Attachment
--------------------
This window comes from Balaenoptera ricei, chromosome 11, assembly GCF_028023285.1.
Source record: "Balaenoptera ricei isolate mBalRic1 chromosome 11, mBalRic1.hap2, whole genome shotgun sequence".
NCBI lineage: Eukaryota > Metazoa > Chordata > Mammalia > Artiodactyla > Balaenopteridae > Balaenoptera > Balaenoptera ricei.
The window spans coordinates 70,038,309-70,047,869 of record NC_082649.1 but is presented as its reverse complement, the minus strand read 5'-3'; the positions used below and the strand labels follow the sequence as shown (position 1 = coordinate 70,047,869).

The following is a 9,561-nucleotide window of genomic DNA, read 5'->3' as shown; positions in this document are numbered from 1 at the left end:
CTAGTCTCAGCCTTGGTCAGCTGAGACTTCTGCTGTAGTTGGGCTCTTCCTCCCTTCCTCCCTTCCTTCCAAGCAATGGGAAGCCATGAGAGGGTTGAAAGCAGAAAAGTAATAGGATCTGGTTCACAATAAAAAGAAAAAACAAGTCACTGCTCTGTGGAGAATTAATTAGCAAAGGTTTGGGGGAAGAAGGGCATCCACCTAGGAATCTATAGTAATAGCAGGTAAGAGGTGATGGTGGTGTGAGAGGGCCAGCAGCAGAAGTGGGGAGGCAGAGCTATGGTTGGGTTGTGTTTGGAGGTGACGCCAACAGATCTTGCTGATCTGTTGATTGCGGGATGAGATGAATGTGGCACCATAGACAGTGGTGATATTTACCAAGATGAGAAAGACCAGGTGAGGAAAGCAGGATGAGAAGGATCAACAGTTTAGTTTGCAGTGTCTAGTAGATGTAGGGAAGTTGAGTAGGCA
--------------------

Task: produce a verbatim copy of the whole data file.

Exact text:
This window comes from Balaenoptera ricei, chromosome 11, assembly GCF_028023285.1.
Source record: "Balaenoptera ricei isolate mBalRic1 chromosome 11, mBalRic1.hap2, whole genome shotgun sequence".
NCBI lineage: Eukaryota > Metazoa > Chordata > Mammalia > Artiodactyla > Balaenopteridae > Balaenoptera > Balaenoptera ricei.
The window spans coordinates 70,038,309-70,047,869 of record NC_082649.1 but is presented as its reverse complement, the minus strand read 5'-3'; the positions used below and the strand labels follow the sequence as shown (position 1 = coordinate 70,047,869).

The following is a 9,561-nucleotide window of genomic DNA, read 5'->3' as shown; positions in this document are numbered from 1 at the left end:
CTAGTCTCAGCCTTGGTCAGCTGAGACTTCTGCTGTAGTTGGGCTCTTCCTCCCTTCCTCCCTTCCTTCCAAGCAATGGGAAGCCATGAGAGGGTTGAAAGCAGAAAAGTAATAGGATCTGGTTCACAATAAAAAGAAAAAACAAGTCACTGCTCTGTGGAGAATTAATTAGCAAAGGTTTGGGGGAAGAAGGGCATCCACCTAGGAATCTATAGTAATAGCAGGTAAGAGGTGATGGTGGTGTGAGAGGGCCAGCAGCAGAAGTGGGGAGGCAGAGCTATGGTTGGGTTGTGTTTGGAGGTGACGCCAACAGATCTTGCTGATCTGTTGATTGCGGGATGAGATGAATGTGGCACCATAGACAGTGGTGATATTTACCAAGATGAGAAAGACCAGGTGAGGAAAGCAGGATGAGAAGGATCAACAGTTTAGTTTGCAGTGTCTAGTAGATGTAGGGAAGTTGAGTAGGCA